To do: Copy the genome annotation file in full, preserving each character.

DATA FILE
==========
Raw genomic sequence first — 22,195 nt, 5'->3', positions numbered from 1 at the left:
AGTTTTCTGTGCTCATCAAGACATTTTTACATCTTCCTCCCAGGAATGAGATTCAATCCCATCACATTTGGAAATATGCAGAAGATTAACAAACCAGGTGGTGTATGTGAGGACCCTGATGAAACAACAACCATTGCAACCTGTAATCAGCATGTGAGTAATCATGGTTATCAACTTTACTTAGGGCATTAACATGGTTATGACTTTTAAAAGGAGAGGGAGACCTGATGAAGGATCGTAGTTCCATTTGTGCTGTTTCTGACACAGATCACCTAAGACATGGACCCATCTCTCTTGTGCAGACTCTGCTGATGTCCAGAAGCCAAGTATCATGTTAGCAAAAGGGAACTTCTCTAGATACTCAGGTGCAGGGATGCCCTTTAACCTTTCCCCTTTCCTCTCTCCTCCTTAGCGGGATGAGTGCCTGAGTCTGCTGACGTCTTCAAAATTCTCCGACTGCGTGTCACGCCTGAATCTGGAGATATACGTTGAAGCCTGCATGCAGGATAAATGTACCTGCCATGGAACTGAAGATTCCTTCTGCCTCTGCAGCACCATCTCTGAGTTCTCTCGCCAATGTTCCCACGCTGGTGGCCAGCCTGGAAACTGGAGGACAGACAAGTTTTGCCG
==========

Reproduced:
Raw genomic sequence first — 22,195 nt, 5'->3', positions numbered from 1 at the left:
AGTTTTCTGTGCTCATCAAGACATTTTTACATCTTCCTCCCAGGAATGAGATTCAATCCCATCACATTTGGAAATATGCAGAAGATTAACAAACCAGGTGGTGTATGTGAGGACCCTGATGAAACAACAACCATTGCAACCTGTAATCAGCATGTGAGTAATCATGGTTATCAACTTTACTTAGGGCATTAACATGGTTATGACTTTTAAAAGGAGAGGGAGACCTGATGAAGGATCGTAGTTCCATTTGTGCTGTTTCTGACACAGATCACCTAAGACATGGACCCATCTCTCTTGTGCAGACTCTGCTGATGTCCAGAAGCCAAGTATCATGTTAGCAAAAGGGAACTTCTCTAGATACTCAGGTGCAGGGATGCCCTTTAACCTTTCCCCTTTCCTCTCTCCTCCTTAGCGGGATGAGTGCCTGAGTCTGCTGACGTCTTCAAAATTCTCCGACTGCGTGTCACGCCTGAATCTGGAGATATACGTTGAAGCCTGCATGCAGGATAAATGTACCTGCCATGGAACTGAAGATTCCTTCTGCCTCTGCAGCACCATCTCTGAGTTCTCTCGCCAATGTTCCCACGCTGGTGGCCAGCCTGGAAACTGGAGGACAGACAAGTTTTGCCG